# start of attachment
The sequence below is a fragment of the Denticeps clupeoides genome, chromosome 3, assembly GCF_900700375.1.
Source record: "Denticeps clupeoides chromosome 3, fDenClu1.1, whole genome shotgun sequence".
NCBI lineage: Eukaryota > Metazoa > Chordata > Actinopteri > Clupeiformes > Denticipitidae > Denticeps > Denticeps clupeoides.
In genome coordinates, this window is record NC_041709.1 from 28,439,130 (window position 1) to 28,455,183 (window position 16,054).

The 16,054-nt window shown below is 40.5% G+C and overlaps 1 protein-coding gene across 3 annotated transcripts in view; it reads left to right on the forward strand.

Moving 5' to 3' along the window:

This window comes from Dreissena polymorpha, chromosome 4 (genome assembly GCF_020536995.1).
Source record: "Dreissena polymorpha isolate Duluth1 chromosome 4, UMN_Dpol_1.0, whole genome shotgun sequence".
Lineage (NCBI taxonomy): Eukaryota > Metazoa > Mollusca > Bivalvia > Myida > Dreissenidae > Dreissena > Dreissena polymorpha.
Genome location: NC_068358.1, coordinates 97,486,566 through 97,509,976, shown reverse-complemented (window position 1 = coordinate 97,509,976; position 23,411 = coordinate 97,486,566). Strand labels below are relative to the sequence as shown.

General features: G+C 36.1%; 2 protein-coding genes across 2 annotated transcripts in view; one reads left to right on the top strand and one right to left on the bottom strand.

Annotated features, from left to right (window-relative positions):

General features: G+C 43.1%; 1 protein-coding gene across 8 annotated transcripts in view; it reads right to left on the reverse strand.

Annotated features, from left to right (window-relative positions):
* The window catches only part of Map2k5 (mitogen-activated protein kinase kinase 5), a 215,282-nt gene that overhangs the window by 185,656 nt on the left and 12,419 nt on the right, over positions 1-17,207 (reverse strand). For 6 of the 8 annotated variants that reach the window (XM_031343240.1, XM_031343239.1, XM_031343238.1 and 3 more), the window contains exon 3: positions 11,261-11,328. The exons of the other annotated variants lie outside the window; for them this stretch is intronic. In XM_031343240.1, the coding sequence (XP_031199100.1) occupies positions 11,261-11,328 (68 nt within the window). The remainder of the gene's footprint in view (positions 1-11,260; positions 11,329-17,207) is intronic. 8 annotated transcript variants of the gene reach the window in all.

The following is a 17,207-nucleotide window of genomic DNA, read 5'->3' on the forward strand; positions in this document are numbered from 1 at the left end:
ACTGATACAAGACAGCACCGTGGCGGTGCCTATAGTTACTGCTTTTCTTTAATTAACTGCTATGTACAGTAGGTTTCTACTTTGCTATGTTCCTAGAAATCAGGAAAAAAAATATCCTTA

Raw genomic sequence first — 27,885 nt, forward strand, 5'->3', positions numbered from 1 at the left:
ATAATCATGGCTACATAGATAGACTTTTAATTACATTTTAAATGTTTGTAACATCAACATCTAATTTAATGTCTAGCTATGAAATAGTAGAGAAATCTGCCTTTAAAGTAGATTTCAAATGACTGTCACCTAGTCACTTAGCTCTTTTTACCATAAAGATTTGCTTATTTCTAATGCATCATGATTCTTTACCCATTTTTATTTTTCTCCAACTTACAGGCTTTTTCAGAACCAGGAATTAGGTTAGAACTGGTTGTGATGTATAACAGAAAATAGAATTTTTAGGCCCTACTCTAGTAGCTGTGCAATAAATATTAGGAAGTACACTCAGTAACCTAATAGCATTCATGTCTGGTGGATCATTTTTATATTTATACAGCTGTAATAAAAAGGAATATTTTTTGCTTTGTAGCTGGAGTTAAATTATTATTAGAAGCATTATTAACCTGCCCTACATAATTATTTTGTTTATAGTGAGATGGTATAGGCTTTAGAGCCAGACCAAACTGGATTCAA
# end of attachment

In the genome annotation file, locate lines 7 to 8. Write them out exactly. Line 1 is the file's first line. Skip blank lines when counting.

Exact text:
This window comes from Dreissena polymorpha, chromosome 4 (genome assembly GCF_020536995.1).
Source record: "Dreissena polymorpha isolate Duluth1 chromosome 4, UMN_Dpol_1.0, whole genome shotgun sequence".